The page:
What would summer in Iowa be without fireworks? And small-town Independence Day celebrations? Ice cream? A marching band? A charming con man? Yep – for me, it's just not summer without The Music Man. This 1957 work by Iowan Meredith Willson (with Franklin Lacey's assist on the story) is my favorite musical. I've seen more productions of it than any other show, and felt lucky to review Countryside Community Theatre's opening-night performance.

We don't just hear about the two Broadway ladies, both of whose careers took off in the 1930s and spanned decades; we also hear about Shelley Cooper's theatrical career. After reading her credits in the program bio, I can say that Cooper is a bona fide musical-theatre luminary herself.

Whether you are shy about trying Shakespeare or are a Bard aficionado, has Genesius Guild got a show for you! The first production of their shortened season, Measure for Measure (abridged), is very funny, well acted, deftly staged, easy to follow, and – so important for an outdoor venue in summer – short.

It was a beautiful summer night on Saturday, and I was thrilled to attend the Clinton Area Showboat Theatre’s energetic new musical Smokey Joe’s Café. Celebrating the songs of Jerry Leiber and Mike Stoller, this production took place outdoors, across the street from the Showboat in the charming Riverview Park Bandshell. And from the first note of the first song, I knew I was in for a treat.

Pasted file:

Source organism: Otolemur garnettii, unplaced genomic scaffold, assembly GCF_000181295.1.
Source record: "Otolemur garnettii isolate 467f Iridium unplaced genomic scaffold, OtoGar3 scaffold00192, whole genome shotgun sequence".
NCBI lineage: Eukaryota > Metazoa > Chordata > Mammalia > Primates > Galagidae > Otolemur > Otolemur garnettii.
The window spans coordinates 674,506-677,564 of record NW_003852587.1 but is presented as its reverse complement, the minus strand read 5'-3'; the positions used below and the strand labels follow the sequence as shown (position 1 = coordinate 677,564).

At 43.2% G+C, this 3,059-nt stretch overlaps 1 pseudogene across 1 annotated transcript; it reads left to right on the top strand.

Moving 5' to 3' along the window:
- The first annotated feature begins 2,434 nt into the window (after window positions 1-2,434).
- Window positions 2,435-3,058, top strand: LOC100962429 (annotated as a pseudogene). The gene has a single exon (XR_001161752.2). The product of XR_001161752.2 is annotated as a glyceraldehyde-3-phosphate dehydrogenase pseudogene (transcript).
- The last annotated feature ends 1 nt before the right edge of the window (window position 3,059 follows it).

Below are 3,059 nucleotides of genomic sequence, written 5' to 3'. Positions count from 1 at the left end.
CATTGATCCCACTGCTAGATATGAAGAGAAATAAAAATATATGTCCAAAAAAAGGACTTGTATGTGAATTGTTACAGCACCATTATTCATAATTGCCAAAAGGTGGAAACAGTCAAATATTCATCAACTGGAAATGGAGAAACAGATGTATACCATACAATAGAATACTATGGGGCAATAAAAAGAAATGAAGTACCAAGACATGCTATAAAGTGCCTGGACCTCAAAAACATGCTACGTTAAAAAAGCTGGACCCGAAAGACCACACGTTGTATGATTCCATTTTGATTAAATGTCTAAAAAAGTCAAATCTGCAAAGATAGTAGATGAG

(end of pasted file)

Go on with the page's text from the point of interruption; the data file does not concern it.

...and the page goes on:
The song “Corner of the Sky” has always been one of my favorite Broadway tunes. I love the lyrics, especially, because they touch areas deep inside my heart with their nuances of looking for meaning in life and trying to find a place where you fit in. The words: “Rivers belong where they can ramble / Eagles belong where they can fly / I’ve got to be where my spirit can run free / Got to find my corner of the sky” really ring true in my own experiences. And this song is the centerpiece for the season opener – the musical Pippin now playing at the Timber Lake Playhouse.

I feel confident in giving Red two thumbs up, but should you attend for yourself and disagree with me … . Well, I think that’s exactly the point of director Cait Bodenbender’s production: You can choose for yourself as long as you do so from a place of honesty.

Did you hear the energetic trumpeting coming from Rock Island this past weekend? Because Elephant & Piggie’s “We Are in a Play!” debuted on the Circa ‘21 Dinner Playhouse stage and was chock full of trumpets, both of the elephantine and brass-instrumental variety. Director Kim Kurtenbach kept the energy in this production high and the overall experience was a joy – a veritable celebration of friendship.

There’s an adage “hurt people hurt people.” It's a cliché, certainly, but it sums up the experience currently on the Playcrafters Barn Theatre stage. Friday was the opening night for Princeton’s Rage, written by local playwright Don Faust, and under the direction of Madison Duling, the evening was full of emotions and pain, but also well-needed healing.

Friday was opening night for You’re a Good Man Charlie Brown at the Spotlight Theatre, and it was a crazy, fun evening filled with lighthearted comedy and loaded with some of my favorite area talent. I really enjoyed the simple, childlike playfulness that the entire cast exuded, as it was evident that everyone was having a great time and glad to be back on stage.

Drama is conflict, and the Black Box Theatre's current production, titled Hate Mail, reveals its conflict within the first two minutes. As the battle slowly escalated, I wondered how playwrights Bill Corbett and Kira Obolensky could sustain the animosity and keep it building for an entire play. How dark could it get and

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